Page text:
{I’m sorry; I’m having formatting issues I’m as yet unable to fix…}

Where the film goes beyond the book (in its portrayal of food and eating), it aligns with my own understanding of a biblical theology of food. So much of food and eating, within the Bible, touches on issues of poverty, justice, community, and inclusion.

In virtually every culture, sharing food non-ceremonially is an important indication of welcome and friendship–Jesus’ ministry emphasized the importance of eating with those who are different as a way of not just symbolizing—but, in fact actually practicing the kind of equality and unity that he proclaimed. Early Christian writers, too,  claimed that sharing life, including meals, with persons of different backgrounds was a “proof” of true Christian faith.
So when the outcast “white trash” Celia Foote drinks a cold Coca-Cola with Minnie, it’s a foretaste not only of the meals she’ll later insist on sharing with (and then cooking for) Minnie, but a foretaste, too, of the coming healing, reconciliation, and deep friendship that forms between Minnie and Celia, and Skeeter, Minnie, and Aibileen.

And a foretaste, too, of the heavenly banquet.

Living the gospel acknowledges our shared humanity and need for reconciliation with God and with each other. When we sit to eat together, we acknowledge our physical needs and that shared humanity (we all eat; we all excrete) while tasting just a bit of God’s graciousness. The Help reminds me again just how countercultural that Supper of the Lamb really is, and inspires me to look for ways to taste the firstfruits of that meal in my own life, right now. And that, as the preacher in the film says, takes self-sacrifice and a willingness to hear one anothers stories. But it’s also the only way to true relationships and genuine joy.
Fresco of an early church ‘agape’ (love) feast

It’s worth asking: what is obstructing true ‘love feasts’ today? In what ways are we guilty of prejudice?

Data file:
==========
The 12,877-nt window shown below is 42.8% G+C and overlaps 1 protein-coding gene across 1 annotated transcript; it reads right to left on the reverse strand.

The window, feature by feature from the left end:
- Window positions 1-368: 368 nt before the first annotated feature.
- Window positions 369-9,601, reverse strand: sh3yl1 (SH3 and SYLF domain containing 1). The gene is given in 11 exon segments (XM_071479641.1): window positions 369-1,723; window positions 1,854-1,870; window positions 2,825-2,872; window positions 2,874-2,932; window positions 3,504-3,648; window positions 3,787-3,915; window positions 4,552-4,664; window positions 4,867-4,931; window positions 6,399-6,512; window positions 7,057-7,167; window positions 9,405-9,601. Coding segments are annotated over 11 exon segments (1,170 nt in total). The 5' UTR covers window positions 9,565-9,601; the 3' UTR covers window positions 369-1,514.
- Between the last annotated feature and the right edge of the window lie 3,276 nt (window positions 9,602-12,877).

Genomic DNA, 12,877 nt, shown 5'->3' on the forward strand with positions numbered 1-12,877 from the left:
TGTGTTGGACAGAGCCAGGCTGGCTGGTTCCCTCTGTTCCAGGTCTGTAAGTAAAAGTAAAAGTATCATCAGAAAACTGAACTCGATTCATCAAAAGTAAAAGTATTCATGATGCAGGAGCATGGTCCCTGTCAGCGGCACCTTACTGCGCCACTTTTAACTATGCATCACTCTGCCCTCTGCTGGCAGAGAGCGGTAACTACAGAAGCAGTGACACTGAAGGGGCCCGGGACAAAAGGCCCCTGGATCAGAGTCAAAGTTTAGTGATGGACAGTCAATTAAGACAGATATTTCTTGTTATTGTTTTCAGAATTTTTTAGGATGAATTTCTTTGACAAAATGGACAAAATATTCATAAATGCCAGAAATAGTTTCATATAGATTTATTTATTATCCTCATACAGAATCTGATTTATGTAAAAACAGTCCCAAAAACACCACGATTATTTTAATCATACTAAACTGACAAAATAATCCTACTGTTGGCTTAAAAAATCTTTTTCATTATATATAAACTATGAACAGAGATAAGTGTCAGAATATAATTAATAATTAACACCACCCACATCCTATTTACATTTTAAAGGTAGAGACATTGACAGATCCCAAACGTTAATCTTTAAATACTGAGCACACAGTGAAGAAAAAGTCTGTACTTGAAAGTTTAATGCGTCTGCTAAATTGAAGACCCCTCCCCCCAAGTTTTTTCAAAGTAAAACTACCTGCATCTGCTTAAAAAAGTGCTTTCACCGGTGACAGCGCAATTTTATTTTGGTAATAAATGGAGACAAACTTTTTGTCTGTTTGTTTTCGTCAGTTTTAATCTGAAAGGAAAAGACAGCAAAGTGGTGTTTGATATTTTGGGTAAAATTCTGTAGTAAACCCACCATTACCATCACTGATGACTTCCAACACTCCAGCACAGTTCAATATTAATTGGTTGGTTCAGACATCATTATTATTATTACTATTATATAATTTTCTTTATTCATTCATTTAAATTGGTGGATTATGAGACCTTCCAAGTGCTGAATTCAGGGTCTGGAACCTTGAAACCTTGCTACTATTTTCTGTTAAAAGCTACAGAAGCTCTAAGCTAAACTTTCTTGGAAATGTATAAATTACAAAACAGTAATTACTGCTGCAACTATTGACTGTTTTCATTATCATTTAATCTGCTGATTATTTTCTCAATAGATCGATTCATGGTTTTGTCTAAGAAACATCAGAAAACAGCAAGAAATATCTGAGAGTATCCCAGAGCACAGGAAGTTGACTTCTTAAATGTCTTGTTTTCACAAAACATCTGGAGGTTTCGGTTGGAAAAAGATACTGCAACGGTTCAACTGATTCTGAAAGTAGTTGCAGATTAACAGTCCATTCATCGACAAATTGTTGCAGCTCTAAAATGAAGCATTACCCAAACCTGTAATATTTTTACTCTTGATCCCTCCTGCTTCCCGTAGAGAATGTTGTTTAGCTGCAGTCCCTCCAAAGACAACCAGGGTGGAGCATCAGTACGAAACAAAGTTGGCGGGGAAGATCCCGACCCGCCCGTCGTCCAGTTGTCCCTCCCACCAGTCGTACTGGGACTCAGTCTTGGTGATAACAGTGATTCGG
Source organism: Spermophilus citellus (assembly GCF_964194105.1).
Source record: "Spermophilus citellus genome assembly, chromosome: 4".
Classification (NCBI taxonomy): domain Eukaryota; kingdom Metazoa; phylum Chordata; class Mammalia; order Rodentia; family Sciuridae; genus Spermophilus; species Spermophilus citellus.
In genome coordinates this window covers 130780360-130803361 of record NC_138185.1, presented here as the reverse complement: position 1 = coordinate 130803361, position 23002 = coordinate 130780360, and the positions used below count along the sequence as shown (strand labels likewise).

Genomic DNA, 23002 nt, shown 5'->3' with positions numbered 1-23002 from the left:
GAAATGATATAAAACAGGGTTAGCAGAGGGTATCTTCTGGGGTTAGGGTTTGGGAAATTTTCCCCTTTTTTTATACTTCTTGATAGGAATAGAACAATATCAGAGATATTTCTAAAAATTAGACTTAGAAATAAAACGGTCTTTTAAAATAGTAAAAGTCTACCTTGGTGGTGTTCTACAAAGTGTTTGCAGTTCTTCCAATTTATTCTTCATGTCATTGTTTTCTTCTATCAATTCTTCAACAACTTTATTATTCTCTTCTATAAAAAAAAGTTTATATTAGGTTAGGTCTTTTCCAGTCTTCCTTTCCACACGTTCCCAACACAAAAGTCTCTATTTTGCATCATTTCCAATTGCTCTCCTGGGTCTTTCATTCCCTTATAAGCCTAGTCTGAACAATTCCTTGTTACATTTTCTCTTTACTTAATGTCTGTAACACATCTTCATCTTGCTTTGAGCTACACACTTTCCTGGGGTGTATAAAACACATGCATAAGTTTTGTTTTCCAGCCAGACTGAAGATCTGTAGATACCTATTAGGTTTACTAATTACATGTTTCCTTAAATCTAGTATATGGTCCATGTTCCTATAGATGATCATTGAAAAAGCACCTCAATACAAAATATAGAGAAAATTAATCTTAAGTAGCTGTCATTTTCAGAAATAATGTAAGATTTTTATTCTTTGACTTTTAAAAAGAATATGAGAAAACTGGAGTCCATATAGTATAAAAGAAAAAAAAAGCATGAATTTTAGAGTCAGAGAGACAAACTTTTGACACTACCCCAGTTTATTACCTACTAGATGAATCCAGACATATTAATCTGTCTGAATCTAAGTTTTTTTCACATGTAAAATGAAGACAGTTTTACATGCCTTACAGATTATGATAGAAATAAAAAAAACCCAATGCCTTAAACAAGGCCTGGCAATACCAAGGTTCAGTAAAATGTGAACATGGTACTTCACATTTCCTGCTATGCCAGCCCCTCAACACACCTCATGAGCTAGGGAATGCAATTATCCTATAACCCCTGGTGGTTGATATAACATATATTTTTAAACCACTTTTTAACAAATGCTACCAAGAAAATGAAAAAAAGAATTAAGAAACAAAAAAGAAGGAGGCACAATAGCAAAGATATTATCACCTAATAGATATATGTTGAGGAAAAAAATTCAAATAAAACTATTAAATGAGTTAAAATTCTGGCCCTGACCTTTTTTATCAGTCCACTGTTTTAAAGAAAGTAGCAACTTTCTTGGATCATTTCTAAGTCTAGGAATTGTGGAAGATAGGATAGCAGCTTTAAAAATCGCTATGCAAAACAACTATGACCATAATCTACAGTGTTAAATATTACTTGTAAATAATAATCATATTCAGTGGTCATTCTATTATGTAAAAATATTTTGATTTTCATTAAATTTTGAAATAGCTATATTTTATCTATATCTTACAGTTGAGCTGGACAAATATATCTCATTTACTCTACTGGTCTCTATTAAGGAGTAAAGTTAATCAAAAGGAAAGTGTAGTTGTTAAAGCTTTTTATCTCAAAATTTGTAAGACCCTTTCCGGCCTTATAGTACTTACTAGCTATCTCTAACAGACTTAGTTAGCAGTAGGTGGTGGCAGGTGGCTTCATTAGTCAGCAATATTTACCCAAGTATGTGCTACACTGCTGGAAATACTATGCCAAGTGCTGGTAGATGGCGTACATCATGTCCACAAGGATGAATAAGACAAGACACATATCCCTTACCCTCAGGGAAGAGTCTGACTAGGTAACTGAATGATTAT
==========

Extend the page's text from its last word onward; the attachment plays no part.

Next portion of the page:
Who is crying out to God for deliverance from injustice and oppression, and what is keeping us from hearing (or heeding) their cries?

Sometimes Old Books are the Best Books (and some thoughts on writing)

You know I can’t resist Robert Farrar Capon. His writing is so quirky (and so, by all reports, is/was he–can anyone confirm whether he’s still alive or not!?) that it defies comparison with any other; Andy Crouch noted in an email that Father Capon’s writing voice sounds like him and no one else.

(Very true. And yet. While I often year “develop a unique voice” as writing advice, I’m not quite sure that this is something that can be aimed at. George Orwell’s Six Rules are a good place to start, especially rule #1: “never use a metaphor, simile, or other figure of speech which you are used to seeing in print.” Beyond scraping away crusty, dried-out turns of phrase, though, I suspect that a distinctive writing voice from having distinctive things to say than aiming at saying things in a distinctive way. Maybe. End of writing rant.)

Anyway. As with Babette’s Feast, which I wrote about yesterday, I feel reluctant to say much about the book, because a book by Father Capon is an experience in itself; to distill the ideas from the whole of the book is to distort them.

I’ll go out on a limb (sorry, Orwell) and say that this book is unlike any other on marriage I’ve ever read or heard of. It’s certainly the antithesis (antidote?) of a certain contemporary book on marriage that released yesterday. It’s deeply Christian and theological without being sectarian or Biblicist. As in much of Capon’s writing, he celebrates the potential of material particularities to call forth, to anticipate, to celebrate the transcendent–the City of God. The marriage “bed” and family “board” (table) are two of these particular, material places where we enact, however feebly, the glories of the Kingdom in the liturgies of the everyday:

“My bed and my board are the choice places of my healing and I go to them with a glad mind. God wills to build the city but while he makes it matter, he refuses to make it serious. The divine mirth lies behind all things and it is in his light that I begin to see the lightness of it all.”

Plus? The cover copy announces that the book

“snatches the subject of marriage away from the adjustment engineers, the sex technicians, and the whole army of statistical de-splendorizers.”

Statistical de-splendorizers, indeed! I’m stealing that turn of phrase.

Find yourself a copy of this book, or really, any by Father Capon. Tomorrow, I’m going to talk about two other recent marriage books–The Meaning of Marriage and Real Marriage by Timothy & Kathy Keller and Mark & Grace Driscoll, respectively. On Friday, we’ll look at another contemporary book on marriage–Are You Waiting for The One?–that far surpasses its contemporaries.